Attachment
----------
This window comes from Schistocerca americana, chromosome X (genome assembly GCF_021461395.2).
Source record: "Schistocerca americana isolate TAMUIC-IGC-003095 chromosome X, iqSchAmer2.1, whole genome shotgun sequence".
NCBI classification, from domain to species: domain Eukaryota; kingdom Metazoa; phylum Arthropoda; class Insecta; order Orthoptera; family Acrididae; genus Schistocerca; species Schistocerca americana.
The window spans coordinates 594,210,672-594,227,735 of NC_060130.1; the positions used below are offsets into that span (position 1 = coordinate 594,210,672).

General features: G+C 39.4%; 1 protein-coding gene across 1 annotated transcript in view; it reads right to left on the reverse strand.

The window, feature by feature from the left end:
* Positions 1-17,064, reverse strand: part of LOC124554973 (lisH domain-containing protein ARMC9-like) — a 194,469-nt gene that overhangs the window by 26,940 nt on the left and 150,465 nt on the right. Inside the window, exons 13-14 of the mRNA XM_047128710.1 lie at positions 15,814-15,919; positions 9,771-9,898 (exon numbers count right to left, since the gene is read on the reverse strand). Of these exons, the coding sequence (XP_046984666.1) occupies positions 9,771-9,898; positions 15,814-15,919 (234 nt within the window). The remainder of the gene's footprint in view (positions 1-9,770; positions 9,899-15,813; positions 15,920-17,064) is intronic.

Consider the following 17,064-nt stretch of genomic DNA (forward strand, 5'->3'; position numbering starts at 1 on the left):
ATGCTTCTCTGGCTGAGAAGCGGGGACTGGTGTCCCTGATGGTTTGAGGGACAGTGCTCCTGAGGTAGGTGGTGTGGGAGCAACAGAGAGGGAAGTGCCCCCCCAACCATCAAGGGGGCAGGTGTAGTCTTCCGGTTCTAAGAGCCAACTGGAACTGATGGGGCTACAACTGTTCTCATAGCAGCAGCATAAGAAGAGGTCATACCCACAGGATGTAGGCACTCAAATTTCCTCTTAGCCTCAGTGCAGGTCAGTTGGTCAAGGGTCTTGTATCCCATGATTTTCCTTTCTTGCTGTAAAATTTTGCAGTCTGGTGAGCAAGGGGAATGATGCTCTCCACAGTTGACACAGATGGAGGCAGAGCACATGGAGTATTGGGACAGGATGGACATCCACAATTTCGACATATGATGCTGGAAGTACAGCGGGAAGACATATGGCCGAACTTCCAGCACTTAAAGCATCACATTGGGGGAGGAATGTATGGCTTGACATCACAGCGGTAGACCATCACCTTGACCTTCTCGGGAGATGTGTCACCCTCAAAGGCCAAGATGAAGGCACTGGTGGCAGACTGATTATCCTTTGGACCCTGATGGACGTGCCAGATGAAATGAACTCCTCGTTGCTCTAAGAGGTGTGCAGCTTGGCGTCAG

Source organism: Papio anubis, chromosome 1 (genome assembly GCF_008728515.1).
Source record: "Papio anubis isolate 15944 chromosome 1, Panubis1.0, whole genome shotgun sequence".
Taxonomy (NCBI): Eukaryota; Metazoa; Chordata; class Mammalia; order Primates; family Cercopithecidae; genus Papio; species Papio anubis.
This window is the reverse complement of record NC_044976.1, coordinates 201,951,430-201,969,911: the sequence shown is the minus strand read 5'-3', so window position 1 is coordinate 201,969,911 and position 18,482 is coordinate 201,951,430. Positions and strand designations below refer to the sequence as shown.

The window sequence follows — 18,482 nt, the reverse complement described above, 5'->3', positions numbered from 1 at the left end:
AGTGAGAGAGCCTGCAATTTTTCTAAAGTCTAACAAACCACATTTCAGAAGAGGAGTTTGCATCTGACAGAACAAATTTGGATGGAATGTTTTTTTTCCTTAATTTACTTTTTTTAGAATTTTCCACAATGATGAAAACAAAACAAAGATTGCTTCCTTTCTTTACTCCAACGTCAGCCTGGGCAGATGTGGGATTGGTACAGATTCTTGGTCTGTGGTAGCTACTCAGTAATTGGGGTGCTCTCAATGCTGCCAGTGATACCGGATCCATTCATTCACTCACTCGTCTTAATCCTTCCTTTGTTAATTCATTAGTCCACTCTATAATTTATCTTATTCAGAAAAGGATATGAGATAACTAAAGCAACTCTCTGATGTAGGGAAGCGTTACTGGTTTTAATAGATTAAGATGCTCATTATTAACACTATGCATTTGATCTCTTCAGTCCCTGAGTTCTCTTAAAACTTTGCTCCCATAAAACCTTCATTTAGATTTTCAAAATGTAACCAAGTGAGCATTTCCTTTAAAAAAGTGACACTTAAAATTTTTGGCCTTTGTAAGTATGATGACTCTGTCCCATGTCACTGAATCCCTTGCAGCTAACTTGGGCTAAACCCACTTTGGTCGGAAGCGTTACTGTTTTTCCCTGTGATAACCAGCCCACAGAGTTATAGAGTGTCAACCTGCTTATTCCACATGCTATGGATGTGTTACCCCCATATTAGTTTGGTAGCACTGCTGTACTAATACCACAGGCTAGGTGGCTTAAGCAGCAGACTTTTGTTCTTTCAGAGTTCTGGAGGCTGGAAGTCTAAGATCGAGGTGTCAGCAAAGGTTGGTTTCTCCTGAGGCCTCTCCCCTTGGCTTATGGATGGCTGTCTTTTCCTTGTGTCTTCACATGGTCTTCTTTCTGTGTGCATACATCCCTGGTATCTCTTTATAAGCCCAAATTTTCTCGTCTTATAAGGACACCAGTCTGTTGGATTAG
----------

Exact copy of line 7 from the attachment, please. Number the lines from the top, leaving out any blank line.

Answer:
* Positions 1-17,064, reverse strand: part of LOC124554973 (lisH domain-containing protein ARMC9-like) — a 194,469-nt gene that overhangs the window by 26,940 nt on the left and 150,465 nt on the right. Inside the window, exons 13-14 of the mRNA XM_047128710.1 lie at positions 15,814-15,919; positions 9,771-9,898 (exon numbers count right to left, since the gene is read on the reverse strand). Of these exons, the coding sequence (XP_046984666.1) occupies positions 9,771-9,898; positions 15,814-15,919 (234 nt within the window). The remainder of the gene's footprint in view (positions 1-9,770; positions 9,899-15,813; positions 15,920-17,064) is intronic.